(Information courtesy Milner Snell, curator Kokstad Museum).

Henry John Creighton was born in Suffolk in about 1865.* It is not clear when he came to South Africa but the first reference to him living in Natal dates to 1882, when he is described in the Natal Almanac as a clerk living at 26 Church Street in Pietermaritzburg. He would have been 17 years old at the time. From 1882 until 1892 Creighton is described in the Natal Almanac as a clerk. In 1893 he is referred to as an auctioneer working for Holliday & Co. of Church Street, Pietermaritzburg. In 1894 Creighton moved up to the Ixopo district and until the end of 1895 farmed on the farm Claybrook. In 1896 Creighton bought the farm Fairfield in the Rockvale area of Ixopo. There was a trading store on the farm and Creighton combined the professions of farmer and storekeeper. Rockvale was described in the Almanac as 'a prosperous stock-farming district between Stuartstown [Ixopo] and Highflats'. In 1901 Creighton bought a trading store on a farm called East Stranges.

Almost nothing is known about Creighton's early life or his time as a trader. It seems that he was from a well-connected English family. He donated two trophies to the Springvale Mission Station to be used as communion cups. The cups are about 30 cms high and are heavily engraved with flowers and scrolls with the words Creighton Rowing Club engraved across the centre. They were never used as communion cups as they were too embellished with engravings, which are unhygienic. The cups, therefore, were kept in the safe at Springvale and never used. They were later donated to the Ixopo Historical Society.**

In 1917 Creighton sold Fairfield to Strachan & Co. of Umzimkulu for £2.15.0 per acre. At the same time as buying Fairfield, Strachan & Co. leased the store on East Stranges which they later bought from Creighton.*** In 1936 Archibald & Co. leased the store on Fairfield with the option to buy. In 1942 Archibald & Co. bought Fairfield and East Stranges from Strachan & Co.**** By 1923 H.J. Creighton was living at 117 Alexandra Road in Pietermaritzburg. Creighton, who never married, died on 16 March 1930 at his home in Alexandra Road. In his death notice he was described as a retired farmer.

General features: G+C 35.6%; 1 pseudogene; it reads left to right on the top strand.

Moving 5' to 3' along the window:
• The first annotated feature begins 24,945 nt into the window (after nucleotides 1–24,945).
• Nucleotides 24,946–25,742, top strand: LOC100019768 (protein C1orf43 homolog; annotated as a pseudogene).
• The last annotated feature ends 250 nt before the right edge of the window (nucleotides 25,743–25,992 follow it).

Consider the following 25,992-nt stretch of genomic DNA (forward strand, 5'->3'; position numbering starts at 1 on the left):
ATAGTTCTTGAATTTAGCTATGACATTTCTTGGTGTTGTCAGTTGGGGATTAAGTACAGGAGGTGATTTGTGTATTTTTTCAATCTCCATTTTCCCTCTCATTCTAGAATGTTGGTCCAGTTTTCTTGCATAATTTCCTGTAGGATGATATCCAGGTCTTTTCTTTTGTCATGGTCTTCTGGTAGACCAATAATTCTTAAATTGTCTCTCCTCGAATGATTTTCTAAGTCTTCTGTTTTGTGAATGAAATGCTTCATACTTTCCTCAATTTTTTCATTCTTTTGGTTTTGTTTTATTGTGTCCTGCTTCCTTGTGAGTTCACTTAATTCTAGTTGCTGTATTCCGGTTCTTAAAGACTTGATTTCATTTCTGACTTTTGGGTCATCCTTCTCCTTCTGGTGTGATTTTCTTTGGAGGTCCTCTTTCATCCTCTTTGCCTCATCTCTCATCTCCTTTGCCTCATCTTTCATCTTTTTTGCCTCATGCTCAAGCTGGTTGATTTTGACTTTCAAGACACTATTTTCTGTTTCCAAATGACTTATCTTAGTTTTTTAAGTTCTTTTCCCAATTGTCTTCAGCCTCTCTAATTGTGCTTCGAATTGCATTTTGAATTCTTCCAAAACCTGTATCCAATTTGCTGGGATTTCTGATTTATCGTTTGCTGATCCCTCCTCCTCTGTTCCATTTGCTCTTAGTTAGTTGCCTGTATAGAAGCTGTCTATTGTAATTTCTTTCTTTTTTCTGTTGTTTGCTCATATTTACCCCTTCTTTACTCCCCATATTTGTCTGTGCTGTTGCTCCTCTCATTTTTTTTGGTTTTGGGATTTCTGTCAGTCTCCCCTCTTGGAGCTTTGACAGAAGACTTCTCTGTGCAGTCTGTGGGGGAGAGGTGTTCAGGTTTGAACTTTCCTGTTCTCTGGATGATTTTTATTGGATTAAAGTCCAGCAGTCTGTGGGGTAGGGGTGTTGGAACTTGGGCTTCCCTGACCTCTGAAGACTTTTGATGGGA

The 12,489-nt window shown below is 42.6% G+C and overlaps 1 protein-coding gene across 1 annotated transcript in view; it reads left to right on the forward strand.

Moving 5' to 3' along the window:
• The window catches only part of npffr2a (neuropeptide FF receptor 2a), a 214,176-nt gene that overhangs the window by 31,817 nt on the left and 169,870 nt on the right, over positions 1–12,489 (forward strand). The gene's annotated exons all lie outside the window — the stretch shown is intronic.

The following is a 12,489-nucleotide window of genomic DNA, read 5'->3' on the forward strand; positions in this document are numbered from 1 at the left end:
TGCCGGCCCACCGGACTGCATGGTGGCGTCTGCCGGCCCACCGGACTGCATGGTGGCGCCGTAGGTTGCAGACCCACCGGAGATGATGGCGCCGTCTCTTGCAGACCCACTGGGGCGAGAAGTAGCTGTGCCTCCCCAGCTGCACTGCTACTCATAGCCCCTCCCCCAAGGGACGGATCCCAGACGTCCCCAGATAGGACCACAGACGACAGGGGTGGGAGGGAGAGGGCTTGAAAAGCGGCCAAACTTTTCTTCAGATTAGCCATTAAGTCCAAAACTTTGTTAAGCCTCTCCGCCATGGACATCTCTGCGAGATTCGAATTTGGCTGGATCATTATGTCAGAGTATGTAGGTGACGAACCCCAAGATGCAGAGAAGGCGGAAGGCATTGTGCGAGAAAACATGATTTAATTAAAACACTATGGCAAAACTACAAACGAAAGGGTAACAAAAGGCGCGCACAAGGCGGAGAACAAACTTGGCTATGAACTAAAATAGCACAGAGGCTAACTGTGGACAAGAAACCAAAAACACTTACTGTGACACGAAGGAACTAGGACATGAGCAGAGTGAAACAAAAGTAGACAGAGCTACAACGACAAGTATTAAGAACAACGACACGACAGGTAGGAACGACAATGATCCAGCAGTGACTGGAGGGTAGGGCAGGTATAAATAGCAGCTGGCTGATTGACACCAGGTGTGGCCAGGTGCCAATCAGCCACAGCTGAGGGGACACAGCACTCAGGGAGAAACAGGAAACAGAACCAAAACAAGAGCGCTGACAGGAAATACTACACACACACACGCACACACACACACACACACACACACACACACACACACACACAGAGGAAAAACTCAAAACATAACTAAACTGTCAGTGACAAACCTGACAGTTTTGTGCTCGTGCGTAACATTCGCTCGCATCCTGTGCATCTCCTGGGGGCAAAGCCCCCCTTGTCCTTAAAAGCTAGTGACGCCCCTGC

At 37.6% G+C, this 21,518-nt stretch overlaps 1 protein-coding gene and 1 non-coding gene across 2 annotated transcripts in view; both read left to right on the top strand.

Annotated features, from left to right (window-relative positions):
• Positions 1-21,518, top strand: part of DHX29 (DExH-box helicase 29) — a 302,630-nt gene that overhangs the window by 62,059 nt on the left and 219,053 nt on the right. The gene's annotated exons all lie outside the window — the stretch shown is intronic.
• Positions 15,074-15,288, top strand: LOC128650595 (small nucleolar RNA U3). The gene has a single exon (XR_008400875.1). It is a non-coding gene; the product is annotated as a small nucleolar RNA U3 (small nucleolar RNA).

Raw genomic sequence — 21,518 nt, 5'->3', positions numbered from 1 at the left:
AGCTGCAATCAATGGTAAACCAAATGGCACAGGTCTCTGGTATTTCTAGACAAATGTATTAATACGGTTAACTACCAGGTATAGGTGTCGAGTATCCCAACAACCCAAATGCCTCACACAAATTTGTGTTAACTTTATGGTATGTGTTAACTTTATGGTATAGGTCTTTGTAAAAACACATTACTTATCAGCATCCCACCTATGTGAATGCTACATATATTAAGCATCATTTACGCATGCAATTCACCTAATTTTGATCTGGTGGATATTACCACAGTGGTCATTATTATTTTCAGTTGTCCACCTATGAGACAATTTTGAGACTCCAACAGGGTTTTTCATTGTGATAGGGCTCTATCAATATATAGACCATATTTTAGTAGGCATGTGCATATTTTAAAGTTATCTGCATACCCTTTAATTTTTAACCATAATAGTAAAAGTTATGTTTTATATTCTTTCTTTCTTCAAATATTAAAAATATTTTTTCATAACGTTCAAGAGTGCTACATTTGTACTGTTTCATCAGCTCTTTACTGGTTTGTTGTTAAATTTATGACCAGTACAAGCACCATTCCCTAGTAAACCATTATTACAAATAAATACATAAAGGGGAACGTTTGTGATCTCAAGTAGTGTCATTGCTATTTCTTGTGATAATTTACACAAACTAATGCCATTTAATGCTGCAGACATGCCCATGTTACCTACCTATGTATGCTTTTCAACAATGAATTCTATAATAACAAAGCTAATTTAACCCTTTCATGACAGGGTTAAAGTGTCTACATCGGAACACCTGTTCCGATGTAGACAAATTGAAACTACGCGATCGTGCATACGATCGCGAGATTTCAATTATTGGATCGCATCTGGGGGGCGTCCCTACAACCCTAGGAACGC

Dr. G.P. Theron in the Tokens of Southern Africa and their History and the Supplement to the Tokens of Southern Africa and their History mentions that he had seen H.J. Creighton tokens in the denominations 1/-, 2/- and 3d. He gives the following description of the 1/- token:

Brass, diameter 31mm

Obverse: Pierced at 12 o'clock and from that, anti-clockwise: 'H.J. CREIGHTON' 'IXOPO'. Below centre field a thin horizontal line with '136' stamped above this.

Reverse: A large '1/-', the downstroke to the right of the piercing. The other two are the same, with reverses exactly the same.

The tokens were issued between 1896 and 1912 and limited to the stores on Fairfield and East Stranges.

* Information on Creighton comes from his Death Notice in the Natal Archives (ref. MSCE 15434/30) and his entries in the Natal Almanac from 1882 to 1923.
** The information about the cups was provided by Mrs Marie-Anne Mingay of Donnybrook in a letter dated 29 June 2006. Mrs Mingay points out that there might well be a connection between H.J. Creighton and Lady McCallun (nee Creighton) who was the wife of the Governor and after whom the village of Creighton is named.
*** Milner Snell, Strachan & Co. (PTY) Limited: Merchants and Importers, p. 65.

The only  known H J Creighton token is a 1/- piece in the Allyn Jacobs collection